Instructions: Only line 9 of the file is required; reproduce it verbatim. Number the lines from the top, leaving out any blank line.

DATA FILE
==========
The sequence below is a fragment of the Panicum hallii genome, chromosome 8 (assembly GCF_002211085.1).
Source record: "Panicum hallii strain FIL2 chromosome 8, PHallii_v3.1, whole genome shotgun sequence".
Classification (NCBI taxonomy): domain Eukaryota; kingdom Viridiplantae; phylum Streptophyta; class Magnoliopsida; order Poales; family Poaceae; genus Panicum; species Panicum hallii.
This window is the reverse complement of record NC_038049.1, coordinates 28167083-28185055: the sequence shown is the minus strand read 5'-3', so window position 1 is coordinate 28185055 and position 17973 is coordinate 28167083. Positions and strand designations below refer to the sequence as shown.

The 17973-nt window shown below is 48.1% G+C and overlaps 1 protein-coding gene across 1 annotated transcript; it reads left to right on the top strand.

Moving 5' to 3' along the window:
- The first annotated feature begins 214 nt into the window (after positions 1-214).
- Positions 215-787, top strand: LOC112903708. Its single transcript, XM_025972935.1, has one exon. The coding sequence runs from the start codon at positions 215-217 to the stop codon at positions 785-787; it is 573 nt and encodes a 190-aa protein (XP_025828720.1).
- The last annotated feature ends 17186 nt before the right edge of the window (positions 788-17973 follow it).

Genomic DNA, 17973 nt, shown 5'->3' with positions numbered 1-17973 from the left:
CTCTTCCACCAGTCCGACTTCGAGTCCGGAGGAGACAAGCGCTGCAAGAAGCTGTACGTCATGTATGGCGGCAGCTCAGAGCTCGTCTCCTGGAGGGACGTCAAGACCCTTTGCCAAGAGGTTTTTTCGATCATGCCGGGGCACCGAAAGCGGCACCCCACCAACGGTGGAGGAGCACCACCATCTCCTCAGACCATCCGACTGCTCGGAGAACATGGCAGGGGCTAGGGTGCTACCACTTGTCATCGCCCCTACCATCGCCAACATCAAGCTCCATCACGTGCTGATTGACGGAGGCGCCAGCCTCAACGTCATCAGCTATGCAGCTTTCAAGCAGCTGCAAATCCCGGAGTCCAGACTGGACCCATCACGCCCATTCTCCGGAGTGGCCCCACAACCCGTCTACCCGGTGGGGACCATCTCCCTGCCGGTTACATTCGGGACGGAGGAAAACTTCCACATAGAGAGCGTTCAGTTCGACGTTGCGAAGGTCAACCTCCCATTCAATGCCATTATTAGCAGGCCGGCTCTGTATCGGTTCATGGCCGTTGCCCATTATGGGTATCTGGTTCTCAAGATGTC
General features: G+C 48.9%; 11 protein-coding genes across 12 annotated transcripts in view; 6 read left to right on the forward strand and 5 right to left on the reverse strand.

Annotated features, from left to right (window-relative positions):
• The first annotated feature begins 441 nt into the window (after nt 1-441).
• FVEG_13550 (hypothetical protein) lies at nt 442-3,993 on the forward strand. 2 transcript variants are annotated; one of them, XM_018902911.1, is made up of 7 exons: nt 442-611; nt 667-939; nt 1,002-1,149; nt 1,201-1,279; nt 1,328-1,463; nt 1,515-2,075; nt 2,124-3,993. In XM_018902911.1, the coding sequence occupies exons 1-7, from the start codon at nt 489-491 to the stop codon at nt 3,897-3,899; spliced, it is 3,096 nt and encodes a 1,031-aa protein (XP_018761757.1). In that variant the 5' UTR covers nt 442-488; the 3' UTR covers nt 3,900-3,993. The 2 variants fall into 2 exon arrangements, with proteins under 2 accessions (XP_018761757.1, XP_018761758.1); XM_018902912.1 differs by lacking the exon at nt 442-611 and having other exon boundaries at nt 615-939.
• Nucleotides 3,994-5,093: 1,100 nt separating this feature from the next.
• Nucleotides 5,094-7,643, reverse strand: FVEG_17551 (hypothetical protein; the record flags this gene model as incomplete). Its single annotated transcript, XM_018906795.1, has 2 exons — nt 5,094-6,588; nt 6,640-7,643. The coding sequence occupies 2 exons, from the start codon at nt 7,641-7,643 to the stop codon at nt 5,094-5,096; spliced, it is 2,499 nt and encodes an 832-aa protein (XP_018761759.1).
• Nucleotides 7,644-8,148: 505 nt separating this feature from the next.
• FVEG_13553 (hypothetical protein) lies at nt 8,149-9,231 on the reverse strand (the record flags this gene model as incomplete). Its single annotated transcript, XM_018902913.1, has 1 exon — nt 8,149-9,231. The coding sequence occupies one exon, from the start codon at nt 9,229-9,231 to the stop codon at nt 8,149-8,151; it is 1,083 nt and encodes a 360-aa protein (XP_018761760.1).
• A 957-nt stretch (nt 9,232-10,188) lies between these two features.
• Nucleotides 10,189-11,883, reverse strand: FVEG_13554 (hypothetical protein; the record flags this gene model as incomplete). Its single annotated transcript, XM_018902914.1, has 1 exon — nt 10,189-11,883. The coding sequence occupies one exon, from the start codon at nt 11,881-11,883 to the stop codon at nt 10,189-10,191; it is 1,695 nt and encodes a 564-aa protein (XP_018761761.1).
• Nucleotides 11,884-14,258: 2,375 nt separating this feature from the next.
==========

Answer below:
- The last annotated feature ends 17186 nt before the right edge of the window (positions 788-17973 follow it).